Take part in the commemoration of International Youth Day, whose theme this year is “Dialogue and Mutual Understanding.”  Celebrations are occuring across the nation today, with the largest one headquarted at the United Nations in New York City, which celebrates the global launch of The International Year of Youth with musical guests, performances, and an art exhibit showcasing “Youth Perspectives on Global Issues.” As active youth committed to changing the world, we deserve to be celebrated!

One way to participate no matter where you are is through Advocates for Youth’s Blog-a-thon:

Advocates has now officially launched its International Day of Youth Blog-a-thon that runs from today until Saturday, August 14th.  This is a time and space to blog about young people and sexual and reproductive health and rights issues commemorating the start of the International Year of Youth with International Youth Day!  So, this week, go to and blog about the issues that you care about alongside many other proud youth across the nation!

Read more about International Youth Day at

by Jill Brown, student at GMU

On the twenty-sixth of March, I had the privilege of attending a lecture and dinner with Ambassador Ahmed Kamal, former U.N. Ambassador to Pakistan. Ambassador Kamal spoke on the promotion and maintenance of peace in the modern world. While I found him and his subject fascinating, I believe he made several generalized statements in his lecture that were erroneous and this concerned me greatly.

It was clear that several of the students gave his speech a great deal of credence, but I was not pleased with the sweeping conclusions he was drawing from his premises. For example, one of the statements he made that colored much of the rest of his speech (and even the dinner conversation) was that young people, those under thirty years of age, ought not pay heed to the counsel of those beyond thirty when making decisions regarding the future of our world. His premise, that young people between the ages of twenty and thirty are at their peak both physically and mentally, supported by examples like Joan of Arc, Chopin, and Keats, was fairly sound. It is true that young people are endowed with a great deal of energy and that the brain seems to function at its peak creativity within this decade; therefore, the younger generation of any age has a great deal of responsibility for making use of this incredible potential. However, his assertion that we, as young people, ought not listen to the counsel of our elders, was, in my opinion, incorrect.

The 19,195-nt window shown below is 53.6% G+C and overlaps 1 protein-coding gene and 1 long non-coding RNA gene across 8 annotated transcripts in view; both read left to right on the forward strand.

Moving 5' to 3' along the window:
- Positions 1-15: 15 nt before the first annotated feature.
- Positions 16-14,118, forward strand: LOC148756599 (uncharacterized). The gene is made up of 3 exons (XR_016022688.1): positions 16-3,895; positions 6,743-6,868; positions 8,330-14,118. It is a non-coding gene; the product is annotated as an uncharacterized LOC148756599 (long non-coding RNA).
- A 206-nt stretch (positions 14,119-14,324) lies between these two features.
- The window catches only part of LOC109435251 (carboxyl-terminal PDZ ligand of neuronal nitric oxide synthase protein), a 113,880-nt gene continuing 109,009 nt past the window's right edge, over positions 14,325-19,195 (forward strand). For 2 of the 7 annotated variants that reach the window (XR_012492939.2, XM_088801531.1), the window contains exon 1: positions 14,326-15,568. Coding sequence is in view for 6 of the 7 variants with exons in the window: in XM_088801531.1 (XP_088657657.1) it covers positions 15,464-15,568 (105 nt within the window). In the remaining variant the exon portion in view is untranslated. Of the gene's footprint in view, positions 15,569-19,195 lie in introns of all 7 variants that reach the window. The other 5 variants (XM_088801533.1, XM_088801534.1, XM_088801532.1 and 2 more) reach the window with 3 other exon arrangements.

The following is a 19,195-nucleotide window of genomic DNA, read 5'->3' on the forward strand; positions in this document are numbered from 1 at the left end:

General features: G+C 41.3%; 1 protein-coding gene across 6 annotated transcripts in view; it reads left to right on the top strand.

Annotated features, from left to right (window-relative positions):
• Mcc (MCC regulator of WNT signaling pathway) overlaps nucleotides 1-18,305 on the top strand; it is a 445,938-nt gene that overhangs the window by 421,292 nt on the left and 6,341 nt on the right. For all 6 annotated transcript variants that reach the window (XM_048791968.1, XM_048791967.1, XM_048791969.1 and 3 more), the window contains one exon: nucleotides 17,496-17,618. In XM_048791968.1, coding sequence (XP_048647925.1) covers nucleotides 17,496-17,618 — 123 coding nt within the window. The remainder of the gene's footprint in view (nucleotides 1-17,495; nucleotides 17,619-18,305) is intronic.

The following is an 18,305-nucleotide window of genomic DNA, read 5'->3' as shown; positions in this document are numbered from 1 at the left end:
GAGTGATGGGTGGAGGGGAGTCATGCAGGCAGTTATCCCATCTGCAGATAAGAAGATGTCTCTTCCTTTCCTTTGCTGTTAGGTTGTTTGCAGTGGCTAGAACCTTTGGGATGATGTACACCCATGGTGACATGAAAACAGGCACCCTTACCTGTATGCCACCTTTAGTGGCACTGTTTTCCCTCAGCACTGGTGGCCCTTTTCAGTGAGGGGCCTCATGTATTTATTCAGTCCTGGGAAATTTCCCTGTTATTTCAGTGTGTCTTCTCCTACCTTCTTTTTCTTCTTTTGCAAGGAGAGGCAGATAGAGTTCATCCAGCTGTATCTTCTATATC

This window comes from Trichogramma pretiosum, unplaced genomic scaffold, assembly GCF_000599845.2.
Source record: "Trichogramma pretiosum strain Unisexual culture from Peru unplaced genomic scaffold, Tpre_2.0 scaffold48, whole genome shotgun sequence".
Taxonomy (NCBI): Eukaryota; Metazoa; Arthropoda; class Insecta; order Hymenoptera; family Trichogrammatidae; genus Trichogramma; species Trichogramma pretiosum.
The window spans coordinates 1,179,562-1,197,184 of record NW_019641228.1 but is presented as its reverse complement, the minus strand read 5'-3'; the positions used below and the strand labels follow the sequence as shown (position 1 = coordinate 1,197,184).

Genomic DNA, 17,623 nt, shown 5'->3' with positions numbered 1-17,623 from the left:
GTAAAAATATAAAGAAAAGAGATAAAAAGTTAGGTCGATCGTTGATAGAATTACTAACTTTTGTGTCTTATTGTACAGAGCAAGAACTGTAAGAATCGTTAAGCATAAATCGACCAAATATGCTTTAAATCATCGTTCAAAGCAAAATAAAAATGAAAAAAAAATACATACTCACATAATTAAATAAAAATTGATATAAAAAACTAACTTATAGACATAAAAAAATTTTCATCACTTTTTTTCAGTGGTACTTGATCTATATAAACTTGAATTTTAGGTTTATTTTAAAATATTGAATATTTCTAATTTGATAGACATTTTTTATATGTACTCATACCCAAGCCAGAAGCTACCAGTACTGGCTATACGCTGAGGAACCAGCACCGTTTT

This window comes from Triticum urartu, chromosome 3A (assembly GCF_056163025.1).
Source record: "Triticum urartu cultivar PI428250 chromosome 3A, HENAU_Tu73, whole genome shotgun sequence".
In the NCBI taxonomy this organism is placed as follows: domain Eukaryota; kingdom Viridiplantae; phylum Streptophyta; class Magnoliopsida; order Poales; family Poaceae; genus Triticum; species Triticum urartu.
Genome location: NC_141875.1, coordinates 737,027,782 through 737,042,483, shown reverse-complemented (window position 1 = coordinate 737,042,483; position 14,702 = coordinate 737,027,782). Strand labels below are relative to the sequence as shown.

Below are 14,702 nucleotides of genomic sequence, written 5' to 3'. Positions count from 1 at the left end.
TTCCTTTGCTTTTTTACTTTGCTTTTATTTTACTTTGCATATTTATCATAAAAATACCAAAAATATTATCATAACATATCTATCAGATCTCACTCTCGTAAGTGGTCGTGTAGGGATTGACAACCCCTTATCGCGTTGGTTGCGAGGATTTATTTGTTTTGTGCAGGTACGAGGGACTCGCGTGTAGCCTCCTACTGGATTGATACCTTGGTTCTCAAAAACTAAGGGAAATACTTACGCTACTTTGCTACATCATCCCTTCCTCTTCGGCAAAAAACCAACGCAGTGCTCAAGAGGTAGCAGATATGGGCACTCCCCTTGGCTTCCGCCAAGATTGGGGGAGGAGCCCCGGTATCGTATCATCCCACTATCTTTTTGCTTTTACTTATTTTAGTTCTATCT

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Hi all, I’m Erick Ford, the AIDemocracy Southeast Regional Coordinator at George Mason University.  Last Friday – March 26th 2010 – over 100 members of the George Mason University community welcomed Former UN Ambassador Ahmad Kamal of Pakistan to the Fairfax campus for a discussion about building sustainable peace and security for future generations.

This was the second year in a row that Ambassador Kamal made the trip to George Mason. The forum was hosted by GMU’s Global Relations Organization, Americans for an Informed Democracy, the Public and International Affairs Department, Global Affairs Department, and the Office of the Provost, with support from the Student Government President Devraj Dasgupta.  The purpose of the forum was to bring the leaders of tomorrow an opportunity to ask and learn directly from today’s global leaders.

Ambassador Kamal spoke on various subjects including the Middle East peace process, Iran, nuclear proliferation, India, Afghanistan, Pakistan, China, Russia, US debt, the WTO, global concentration of wealth, welfare states, access to water, and the role of the US and the UN in maintaining global peace and security.